Italians eat biscuits for breakfast. It’s true, I’ve seen them do it! They dunk them in lukewarm milk. When they don’t eat biscuits, they eat a sort of prepacked croissant filled with jam (or something, it certainly looks like jam) or chocolate paste. Fortunately they don’t dunk those in milk. The third option is going to a bar for breakfast. This is considered quite normal and I guess it’s not even that unpractical in this country. There’s about 50 of them on your average street so you’ll almost certainly pass one on your way to whatever. In such a bar, the average Italian will eat something so sweet it could kill a diabetic from a 40 ft distance. All of this sweet breakfasty business is accompanied by coffee. Not the British (or Dutch) type, the flavourless black water that Starbucks sells in pintsized paper cups, no, we’re talking the proper teeny tiny bouncy espresso, by itself or otherwise with a splash of hot milk, oh yes, cappuccino!

Apart from the coffee business of which I totally approve, I think it’s an outrage. Biscuits are not breakfast! Breakfast, the most important meal of the morning, surely should consist of something more substantial to get you going! We need muesli! Bread! Eggs! Hash browns! Or even something like fruit, which is not at all filling but at least it’s healthy. If I had the time and wasn’t too lazy, I’d settle for lasagne, curry, fried rice, something like that in the morning. But cooking up main meals in the morning is too much hassle. Thank God there’s shakshuka!

I recently learned it’s actually from Tunisia, but I was introduced to shakshuka by a bloke from Israel who told me it’s their national Saturday Morning Hungover Breakfast Dish. I love it because it meets all my demands: it’s savoury, it’s sorta healthy and it doesn’t actually leave me hungry (like fruit) or full, but slightly sick to the stomach (like those immensely gadzy croissants). There’s loads of ways of preparing it, but I like mine nice and simple, with not too many spices. It’s still breakfast, you know.

I just noticed our cooker looks pretty gadzy.

-1 tiny wee onion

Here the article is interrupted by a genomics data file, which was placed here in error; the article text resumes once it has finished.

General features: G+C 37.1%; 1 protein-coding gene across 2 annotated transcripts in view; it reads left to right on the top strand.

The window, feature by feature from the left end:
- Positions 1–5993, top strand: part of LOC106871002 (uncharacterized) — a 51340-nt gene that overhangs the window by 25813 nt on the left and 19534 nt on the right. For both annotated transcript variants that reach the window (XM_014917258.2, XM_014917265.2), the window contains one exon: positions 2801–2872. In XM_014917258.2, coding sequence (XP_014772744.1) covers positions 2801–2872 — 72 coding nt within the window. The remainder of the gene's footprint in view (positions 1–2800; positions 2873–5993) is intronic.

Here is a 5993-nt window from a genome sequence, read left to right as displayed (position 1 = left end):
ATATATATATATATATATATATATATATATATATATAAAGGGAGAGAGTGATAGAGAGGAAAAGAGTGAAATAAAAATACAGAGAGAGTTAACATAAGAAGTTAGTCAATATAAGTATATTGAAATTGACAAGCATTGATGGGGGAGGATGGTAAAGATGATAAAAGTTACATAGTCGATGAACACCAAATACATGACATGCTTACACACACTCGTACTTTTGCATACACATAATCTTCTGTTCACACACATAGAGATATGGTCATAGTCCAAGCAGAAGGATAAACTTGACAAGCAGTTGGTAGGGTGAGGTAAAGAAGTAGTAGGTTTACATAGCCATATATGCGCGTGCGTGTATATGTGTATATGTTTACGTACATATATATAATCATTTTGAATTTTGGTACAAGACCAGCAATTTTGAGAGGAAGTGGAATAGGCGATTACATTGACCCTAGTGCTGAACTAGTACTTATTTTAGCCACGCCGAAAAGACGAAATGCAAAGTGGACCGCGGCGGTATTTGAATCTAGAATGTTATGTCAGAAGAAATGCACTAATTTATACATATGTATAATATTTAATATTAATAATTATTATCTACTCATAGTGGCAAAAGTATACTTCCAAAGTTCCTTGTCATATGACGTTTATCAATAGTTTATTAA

-wee bit of garlic
-crushed chillies
-tin of peeled tomatoes, or fresh ones, if you happen to have some tasty fresh tomatoes lying about
-2 eggs
-olive oil
-fresh coriander
-pita bread


Chop the onion and the garlic into tiny wee pieces and gently fry them in some olive oil. Don’t let them go brown! Add a tiny tiny amount of crushed chillies. Chop up the tomatoes (if you use fresh ones and if you can be bothered, take the skins off first, then take some of the seeds out, but not necessarily all, maybe just 3/4 or something?) and chuck them in the pan. Let them go all nice and soft until you get a nice, thick sauce. Add salt to taste, and some sugar if the tomatoes are a bit sour. Once the sauce is of the right consistency, break the eggs and carefully put them in the sauce. Put a lid on the pan and wait till the eggs are properly cooked, but preferably still have runny yolks. Sprinkle over some fresh coriander. Eat it with pita bread or any other bread that you may have.

Perfect breakfast: real food and real coffee.



About La dittatrice

After years of being based in Glasgow, I've recently made a home for myself in Turin, Italy, for the time being, at least. This blog is my captain's log. Here I note down what I did, and what I ate. A story, then a recipe. That's how this here works. Updates on Wednesdays.
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4 Responses to Breakfast

  1. Gráinne says:

    “Breakfast, the most important meal of the morning”? How many meals do you have in a morning!?

    This sounds so tastey and makes me sad I’m vegan. Although I COULD try it with tofu…


    • That depends on what you count as morning, what time I get up, whether I need to be in uni before 2 or not and how much food I have in the house. But it can be up to four.

      The world would be so much better if some plants laid eggs, too. Imagine it. Tiny little tulip eggs, and then when they hatch, tiny wee tulips come out, all wrinkled and ugly, but after a few days they look all cute and then after weeks, they’re as big as their parents, laying their own eggs. Unless a vegan such as yourself harvests the eggs before they can hatch and makes tulip egg shakshuka with them.


  2. Pingback: Terrified of lentils | La dittatrice della cucina

  3. Pingback: Savoury breakfast is infinitely better than sweet breakfast. There, I said it. | La dittatrice della cucina

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